Through April 30, 2021
As the years go by, illustrated book covers are becoming a thing of the past. Carefully painted and drawn, illustrated covers and bindings are no longer needed as books are becoming less of a treasured item and more of a disposable object. During the Victorian Era, having books was seen as a status symbol and as a sign of one’s wealth. Not everyone could have books, but more importantly, not everyone could have books that were meant to be read for pleasure. Novels that were fiction were becoming more and more popular and the authors needed to make sure that their book would stand out among the masses. One way to make a book stand out—have a richly illustrated cover or binding that would be eye-catching. These books could be read for enjoyment and then used as decorative objects or conversation starters.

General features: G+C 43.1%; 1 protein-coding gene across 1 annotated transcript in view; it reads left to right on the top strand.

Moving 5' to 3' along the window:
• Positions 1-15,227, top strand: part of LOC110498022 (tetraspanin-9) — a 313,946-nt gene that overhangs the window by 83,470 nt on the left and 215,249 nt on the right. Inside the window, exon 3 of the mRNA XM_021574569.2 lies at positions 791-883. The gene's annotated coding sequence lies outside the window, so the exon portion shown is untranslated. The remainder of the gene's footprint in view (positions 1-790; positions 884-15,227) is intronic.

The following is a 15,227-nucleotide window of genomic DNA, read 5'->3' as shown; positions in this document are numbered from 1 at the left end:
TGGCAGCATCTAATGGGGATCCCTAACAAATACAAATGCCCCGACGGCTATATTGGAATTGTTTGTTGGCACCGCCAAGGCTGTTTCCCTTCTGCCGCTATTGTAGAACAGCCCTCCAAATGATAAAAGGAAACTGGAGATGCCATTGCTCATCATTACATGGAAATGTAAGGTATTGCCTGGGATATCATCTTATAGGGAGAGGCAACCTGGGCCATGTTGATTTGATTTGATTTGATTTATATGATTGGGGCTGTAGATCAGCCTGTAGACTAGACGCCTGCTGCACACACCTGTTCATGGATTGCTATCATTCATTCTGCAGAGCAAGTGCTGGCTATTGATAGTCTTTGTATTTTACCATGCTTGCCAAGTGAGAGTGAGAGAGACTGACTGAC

Judging Books by Their Fanciful Covers is curated by Farm House Museum Intern Kylea Mosley, senior in History at Iowa State University. The exhibition features a selection of books from the Farm House Museum’s permanent collection and 2 cover photographs from the Rare Book Collection of Parks Library/Special Collections that highlight rich and fanciful covers. A selection of 4 books feature covers design by the noted Victorian-era female cover designer Margaret Neilson Armstrong.
Visit the Farm House Museum
Hours: Monday through Friday, noon to 4 p.m. (closed weekends, holidays and university breaks)
* Due to COVID restrictions, only the first floor of the Farm House Museum is open to visitors.
Address: 601 Farm House Lane, Ames, Iowa 50011
Admission: The cost is free, however there is a suggested donation of $8
Parking: Available at the Memorial Union ramp for a nominal fee.
IMAGE: Little Rivers: A Book of Essays in Profitable Idleness by Henry Van Dyke (American, 1852-1933). Decorative trade binding by Margaret N. Armstrong (American, 1867–1944), with her initials incorporated in the design. This specially bound edition appeared several years after the title was originally published. Published by Charles Scribner’s Sons, 1903.Gift of Alan Gibb. In the Farm House Museum Collection, Farm House Museum, University Museums, Iowa State University, Ames, Iowa. 87.11.10